I grew up in a very sheltered home in the city with my 5 sisters and brother. 3 of us were adopted as babies, but my mother never remembered which ones and since she didn’t focus on it, neither did we. She was mix raced, so our varied complexions and physical traits were all the more inconclusive.
We never met our father. That is, the one who was by her side at the beginning. Momma always said that he never did like children, but he loved her so much. I guess that was enough in the beginning for her, but as time passed she did say she grew tired of carrying him and constantly trying to cause him to fall in love with us. I guess that was about the time I turned three, and we moved from Lagos, to stay with momma’s momma here in the United States.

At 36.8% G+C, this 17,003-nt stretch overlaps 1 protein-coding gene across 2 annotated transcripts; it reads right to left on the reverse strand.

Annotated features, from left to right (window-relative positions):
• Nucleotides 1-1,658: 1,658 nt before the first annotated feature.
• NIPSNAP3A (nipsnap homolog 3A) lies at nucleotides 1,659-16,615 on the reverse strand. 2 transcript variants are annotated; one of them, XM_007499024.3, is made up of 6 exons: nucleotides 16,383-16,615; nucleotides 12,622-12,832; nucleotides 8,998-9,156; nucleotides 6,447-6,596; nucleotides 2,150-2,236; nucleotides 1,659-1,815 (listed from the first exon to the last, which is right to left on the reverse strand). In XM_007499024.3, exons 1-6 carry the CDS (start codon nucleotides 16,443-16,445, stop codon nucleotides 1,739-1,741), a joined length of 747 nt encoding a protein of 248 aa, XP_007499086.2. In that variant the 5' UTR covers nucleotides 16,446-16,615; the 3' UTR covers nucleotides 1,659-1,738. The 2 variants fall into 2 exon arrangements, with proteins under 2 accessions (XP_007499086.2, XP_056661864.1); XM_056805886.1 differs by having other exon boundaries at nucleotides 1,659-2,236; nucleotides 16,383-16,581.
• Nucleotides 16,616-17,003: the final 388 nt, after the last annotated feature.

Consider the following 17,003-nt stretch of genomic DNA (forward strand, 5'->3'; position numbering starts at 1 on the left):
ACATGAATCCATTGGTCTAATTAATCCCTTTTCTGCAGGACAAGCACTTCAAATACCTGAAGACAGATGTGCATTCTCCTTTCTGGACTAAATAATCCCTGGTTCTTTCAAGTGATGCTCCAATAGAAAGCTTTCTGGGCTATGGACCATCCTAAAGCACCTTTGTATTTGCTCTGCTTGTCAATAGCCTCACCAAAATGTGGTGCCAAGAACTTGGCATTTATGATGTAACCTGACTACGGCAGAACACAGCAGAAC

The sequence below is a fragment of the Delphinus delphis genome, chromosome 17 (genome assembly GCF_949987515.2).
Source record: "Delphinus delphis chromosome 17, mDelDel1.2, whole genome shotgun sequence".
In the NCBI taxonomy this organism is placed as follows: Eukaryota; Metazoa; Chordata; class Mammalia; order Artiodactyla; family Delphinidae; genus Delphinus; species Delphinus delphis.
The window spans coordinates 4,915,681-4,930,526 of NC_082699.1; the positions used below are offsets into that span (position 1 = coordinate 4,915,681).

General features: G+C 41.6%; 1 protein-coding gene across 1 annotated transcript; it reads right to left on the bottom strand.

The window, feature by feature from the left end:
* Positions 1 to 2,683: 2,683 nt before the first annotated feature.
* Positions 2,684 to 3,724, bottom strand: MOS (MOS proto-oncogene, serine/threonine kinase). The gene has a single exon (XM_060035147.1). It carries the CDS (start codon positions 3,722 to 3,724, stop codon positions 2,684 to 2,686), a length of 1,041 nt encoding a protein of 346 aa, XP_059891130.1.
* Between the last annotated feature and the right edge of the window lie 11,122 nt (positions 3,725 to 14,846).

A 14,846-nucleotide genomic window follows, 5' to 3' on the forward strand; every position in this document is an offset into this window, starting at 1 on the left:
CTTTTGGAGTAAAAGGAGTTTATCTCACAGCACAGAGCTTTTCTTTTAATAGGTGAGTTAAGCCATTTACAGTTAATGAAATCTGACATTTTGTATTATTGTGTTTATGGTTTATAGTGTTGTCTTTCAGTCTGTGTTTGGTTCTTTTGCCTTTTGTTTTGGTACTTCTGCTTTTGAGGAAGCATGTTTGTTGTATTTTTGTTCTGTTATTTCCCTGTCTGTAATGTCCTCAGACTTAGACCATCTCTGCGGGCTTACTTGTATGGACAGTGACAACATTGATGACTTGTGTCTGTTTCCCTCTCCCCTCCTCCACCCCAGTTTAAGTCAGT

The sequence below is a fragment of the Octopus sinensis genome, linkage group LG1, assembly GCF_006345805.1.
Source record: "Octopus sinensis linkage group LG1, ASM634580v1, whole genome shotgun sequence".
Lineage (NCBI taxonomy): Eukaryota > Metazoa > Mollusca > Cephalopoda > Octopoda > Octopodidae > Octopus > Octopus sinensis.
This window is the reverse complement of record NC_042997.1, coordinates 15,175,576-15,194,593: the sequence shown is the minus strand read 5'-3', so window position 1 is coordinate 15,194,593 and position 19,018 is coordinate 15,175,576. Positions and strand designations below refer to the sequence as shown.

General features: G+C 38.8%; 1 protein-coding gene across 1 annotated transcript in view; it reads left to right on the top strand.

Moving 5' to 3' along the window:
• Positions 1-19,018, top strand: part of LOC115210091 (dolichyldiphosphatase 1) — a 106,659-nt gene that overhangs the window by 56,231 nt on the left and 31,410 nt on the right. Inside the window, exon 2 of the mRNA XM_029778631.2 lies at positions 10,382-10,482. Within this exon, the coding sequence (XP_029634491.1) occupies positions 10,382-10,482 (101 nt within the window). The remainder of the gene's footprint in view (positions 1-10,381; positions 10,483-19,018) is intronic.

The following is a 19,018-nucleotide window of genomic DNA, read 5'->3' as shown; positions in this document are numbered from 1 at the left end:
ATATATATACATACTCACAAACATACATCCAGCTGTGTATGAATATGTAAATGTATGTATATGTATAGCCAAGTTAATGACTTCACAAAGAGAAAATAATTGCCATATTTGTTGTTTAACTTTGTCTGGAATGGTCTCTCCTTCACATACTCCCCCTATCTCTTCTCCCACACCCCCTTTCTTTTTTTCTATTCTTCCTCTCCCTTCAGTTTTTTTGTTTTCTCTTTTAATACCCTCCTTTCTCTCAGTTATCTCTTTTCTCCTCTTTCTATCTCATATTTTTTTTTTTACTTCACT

She was old. Momma was her only child. So when she died a year later, we got the house and her car. I remember momma telling me at my 12th birthday that my birthday was special that year. She said it took her 8 years to finish paying for Grandma’s medical bills. In fact the last check went out that morning, before she started icing the cake for my birthday. Momma was awesome. She baked. She sewed. She cooked. My momma could do just about everything. Till today I don’t know how she made it with 5 kids, alone and a medical debt that wasn’t hers, all the while working days as a secretary and nights at the 7-Eleven, six doors down from the house.
Momma never raised her voice or talked down to us. In fact, she walked through life as if she knew just how things were gonna turn out. She would always tell me “Everything is already alright. You just don’t see it yet.”